From School Library Journal
Grade 6 Up?An attorney with extensive experience in the area of law as it applies to youth has assembled 95 questions and answers into an exceptionally solid guide for teens. Recognizing that society has grave responsibilities toward young people, Jacobs voices the need for legal systems to guide and protect them. The scope of information is comprehensive, including issues of family, school, employment, the body and growing up, crime, punishment, and the legal system. Jacobs addresses the basics: the authority of parents, the right of children to be free from abuse, what to do when parents divorce, the need for children to be educated, the rights of employers as well as their teenage employees, and health issues, including substance abuse as well as the legal ramifications of HIV infection. In addition, he deals with issues that kids face everyday: "Can my locker be opened and searched?"; "Can I be made to undergo drug testing to engage in school athletics?"; and "Can I get my own apartment?" Every chapter ends with a list of questions and thought-provoking activities that encourage readers to examine the relevance and the ethics of the law as it affects them. Charts and inserts that contain real-life examples, compelling data, and other information enhance the text. A list of books, organizations, and Web sites germane to the questions are included. This current and comprehensive book is an important inclusion for collections serving teens.?Sylvia V. Meisner, Allen Middle School, Greensboro, NC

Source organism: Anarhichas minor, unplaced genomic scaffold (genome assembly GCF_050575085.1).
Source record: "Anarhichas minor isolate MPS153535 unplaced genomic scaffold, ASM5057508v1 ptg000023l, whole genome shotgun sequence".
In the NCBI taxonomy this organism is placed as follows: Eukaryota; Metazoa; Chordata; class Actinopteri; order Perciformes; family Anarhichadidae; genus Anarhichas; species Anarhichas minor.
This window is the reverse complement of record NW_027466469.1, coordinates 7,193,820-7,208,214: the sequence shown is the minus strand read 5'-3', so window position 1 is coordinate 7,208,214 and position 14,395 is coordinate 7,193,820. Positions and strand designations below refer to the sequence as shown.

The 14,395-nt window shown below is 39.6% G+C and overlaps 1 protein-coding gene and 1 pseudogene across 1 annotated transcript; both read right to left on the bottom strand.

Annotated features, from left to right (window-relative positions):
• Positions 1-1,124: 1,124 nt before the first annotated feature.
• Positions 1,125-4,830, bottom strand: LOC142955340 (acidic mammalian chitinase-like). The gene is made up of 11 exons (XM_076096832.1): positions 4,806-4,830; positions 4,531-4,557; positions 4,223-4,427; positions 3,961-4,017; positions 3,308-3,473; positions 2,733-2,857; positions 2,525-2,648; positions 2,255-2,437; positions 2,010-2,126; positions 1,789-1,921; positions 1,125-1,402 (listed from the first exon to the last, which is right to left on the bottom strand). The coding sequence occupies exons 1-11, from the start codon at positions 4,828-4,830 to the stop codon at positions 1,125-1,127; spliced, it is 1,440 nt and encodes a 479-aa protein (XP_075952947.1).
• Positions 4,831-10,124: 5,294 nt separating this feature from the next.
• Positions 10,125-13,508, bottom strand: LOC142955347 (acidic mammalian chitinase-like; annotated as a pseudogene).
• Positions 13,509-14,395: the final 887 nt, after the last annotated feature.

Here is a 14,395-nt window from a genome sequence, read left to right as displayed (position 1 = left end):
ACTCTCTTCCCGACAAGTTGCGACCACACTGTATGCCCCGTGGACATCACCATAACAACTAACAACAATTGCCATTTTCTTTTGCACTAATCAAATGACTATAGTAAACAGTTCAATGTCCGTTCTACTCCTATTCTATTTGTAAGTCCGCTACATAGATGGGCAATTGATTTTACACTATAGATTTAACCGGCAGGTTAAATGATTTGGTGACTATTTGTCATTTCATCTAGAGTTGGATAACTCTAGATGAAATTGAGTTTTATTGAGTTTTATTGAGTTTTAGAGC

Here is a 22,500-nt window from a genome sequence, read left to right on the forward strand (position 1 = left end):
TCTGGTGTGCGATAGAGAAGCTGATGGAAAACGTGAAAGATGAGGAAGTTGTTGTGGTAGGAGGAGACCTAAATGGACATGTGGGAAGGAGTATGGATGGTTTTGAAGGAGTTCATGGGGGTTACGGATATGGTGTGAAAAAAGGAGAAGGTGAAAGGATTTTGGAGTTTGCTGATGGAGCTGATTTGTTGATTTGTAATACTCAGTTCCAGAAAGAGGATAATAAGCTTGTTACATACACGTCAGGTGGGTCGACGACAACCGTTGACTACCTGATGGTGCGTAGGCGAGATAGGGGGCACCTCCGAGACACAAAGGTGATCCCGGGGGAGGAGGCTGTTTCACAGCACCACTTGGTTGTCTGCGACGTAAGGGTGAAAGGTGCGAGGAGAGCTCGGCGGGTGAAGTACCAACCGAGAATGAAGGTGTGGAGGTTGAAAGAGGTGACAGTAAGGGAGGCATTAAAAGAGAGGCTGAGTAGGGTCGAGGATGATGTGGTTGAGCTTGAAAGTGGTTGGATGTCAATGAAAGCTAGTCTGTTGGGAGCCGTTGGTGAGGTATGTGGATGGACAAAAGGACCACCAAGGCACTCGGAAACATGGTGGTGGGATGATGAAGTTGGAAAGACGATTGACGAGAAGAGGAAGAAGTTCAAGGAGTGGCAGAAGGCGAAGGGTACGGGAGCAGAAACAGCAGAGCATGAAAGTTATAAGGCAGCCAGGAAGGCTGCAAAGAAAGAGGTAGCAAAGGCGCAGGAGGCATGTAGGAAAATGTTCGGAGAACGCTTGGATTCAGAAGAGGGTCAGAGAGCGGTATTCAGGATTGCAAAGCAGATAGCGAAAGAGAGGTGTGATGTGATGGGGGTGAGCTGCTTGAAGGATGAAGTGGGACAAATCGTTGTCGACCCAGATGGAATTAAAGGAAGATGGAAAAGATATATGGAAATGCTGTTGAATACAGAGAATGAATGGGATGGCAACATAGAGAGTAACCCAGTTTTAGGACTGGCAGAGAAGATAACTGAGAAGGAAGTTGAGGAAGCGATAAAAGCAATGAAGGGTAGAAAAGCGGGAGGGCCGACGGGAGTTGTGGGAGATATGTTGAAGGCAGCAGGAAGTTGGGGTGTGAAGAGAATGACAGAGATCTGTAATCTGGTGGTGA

Copyright 1998 Reed Business Information, Inc.
Gr. 7^-12. Like the more specialized ACLU Handbooks for Young Americans , this one also uses a question-and-answer format. But unlike those books, it generally steers clear of legal specifics and extended discussion. In clear, everyday language, with just a sprinkling of legal terms, Jacobs presents useful guidelines and background on a variety of topically organized concerns related to teens' rights within the family, at school, on the job, in the community, and within the legal system itself: "What will happen if I get caught shoplifting?" "Can I get an abortion without telling my parents?" "What rights do teen parents have?" Jacobs is not overly judgmental, though he occasionally supplies some stern examples of consequences, as in his response to a question about the legality of sniffing glue or paint thinner. Also, when discussing thorny issues, he sometimes suggests that teens consult trusted adults before making big decisions. "FYI" sections following each discussion question steer readers to additional resources, and "Think about It, Talk about It" sections following each chapter are ideal for teachers. Stephanie Zvirin